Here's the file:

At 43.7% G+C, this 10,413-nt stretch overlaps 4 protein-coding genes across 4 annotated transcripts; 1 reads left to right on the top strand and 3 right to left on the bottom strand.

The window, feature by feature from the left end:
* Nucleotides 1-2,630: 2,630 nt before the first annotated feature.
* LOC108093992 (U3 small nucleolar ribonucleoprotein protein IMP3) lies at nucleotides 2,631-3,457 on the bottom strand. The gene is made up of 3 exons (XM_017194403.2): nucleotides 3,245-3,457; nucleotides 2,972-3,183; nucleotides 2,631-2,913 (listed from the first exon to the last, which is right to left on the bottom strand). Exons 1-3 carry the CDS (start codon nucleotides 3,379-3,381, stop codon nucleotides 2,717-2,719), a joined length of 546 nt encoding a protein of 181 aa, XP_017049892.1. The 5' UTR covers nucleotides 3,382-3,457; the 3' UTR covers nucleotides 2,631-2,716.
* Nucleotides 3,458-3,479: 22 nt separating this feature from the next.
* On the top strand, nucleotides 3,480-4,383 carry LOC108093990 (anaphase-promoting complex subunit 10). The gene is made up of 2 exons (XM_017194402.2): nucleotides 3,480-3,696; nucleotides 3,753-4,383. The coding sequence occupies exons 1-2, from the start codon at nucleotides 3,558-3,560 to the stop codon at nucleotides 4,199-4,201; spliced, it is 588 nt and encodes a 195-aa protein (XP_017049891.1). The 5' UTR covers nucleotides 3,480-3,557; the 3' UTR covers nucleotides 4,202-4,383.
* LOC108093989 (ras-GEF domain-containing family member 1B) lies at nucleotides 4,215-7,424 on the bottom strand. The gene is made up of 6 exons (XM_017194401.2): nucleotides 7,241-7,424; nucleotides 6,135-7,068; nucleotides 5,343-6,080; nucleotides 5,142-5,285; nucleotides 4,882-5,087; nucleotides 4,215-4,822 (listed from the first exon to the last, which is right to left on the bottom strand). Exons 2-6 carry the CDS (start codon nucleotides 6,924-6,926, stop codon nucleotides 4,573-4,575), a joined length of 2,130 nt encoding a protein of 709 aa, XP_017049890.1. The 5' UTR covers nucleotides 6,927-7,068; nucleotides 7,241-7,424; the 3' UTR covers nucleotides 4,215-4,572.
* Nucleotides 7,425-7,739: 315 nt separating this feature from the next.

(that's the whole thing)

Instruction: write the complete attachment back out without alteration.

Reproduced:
At 43.7% G+C, this 10,413-nt stretch overlaps 4 protein-coding genes across 4 annotated transcripts; 1 reads left to right on the top strand and 3 right to left on the bottom strand.

The window, feature by feature from the left end:
* Nucleotides 1-2,630: 2,630 nt before the first annotated feature.
* LOC108093992 (U3 small nucleolar ribonucleoprotein protein IMP3) lies at nucleotides 2,631-3,457 on the bottom strand. The gene is made up of 3 exons (XM_017194403.2): nucleotides 3,245-3,457; nucleotides 2,972-3,183; nucleotides 2,631-2,913 (listed from the first exon to the last, which is right to left on the bottom strand). Exons 1-3 carry the CDS (start codon nucleotides 3,379-3,381, stop codon nucleotides 2,717-2,719), a joined length of 546 nt encoding a protein of 181 aa, XP_017049892.1. The 5' UTR covers nucleotides 3,382-3,457; the 3' UTR covers nucleotides 2,631-2,716.
* Nucleotides 3,458-3,479: 22 nt separating this feature from the next.
* On the top strand, nucleotides 3,480-4,383 carry LOC108093990 (anaphase-promoting complex subunit 10). The gene is made up of 2 exons (XM_017194402.2): nucleotides 3,480-3,696; nucleotides 3,753-4,383. The coding sequence occupies exons 1-2, from the start codon at nucleotides 3,558-3,560 to the stop codon at nucleotides 4,199-4,201; spliced, it is 588 nt and encodes a 195-aa protein (XP_017049891.1). The 5' UTR covers nucleotides 3,480-3,557; the 3' UTR covers nucleotides 4,202-4,383.
* LOC108093989 (ras-GEF domain-containing family member 1B) lies at nucleotides 4,215-7,424 on the bottom strand. The gene is made up of 6 exons (XM_017194401.2): nucleotides 7,241-7,424; nucleotides 6,135-7,068; nucleotides 5,343-6,080; nucleotides 5,142-5,285; nucleotides 4,882-5,087; nucleotides 4,215-4,822 (listed from the first exon to the last, which is right to left on the bottom strand). Exons 2-6 carry the CDS (start codon nucleotides 6,924-6,926, stop codon nucleotides 4,573-4,575), a joined length of 2,130 nt encoding a protein of 709 aa, XP_017049890.1. The 5' UTR covers nucleotides 6,927-7,068; nucleotides 7,241-7,424; the 3' UTR covers nucleotides 4,215-4,572.
* Nucleotides 7,425-7,739: 315 nt separating this feature from the next.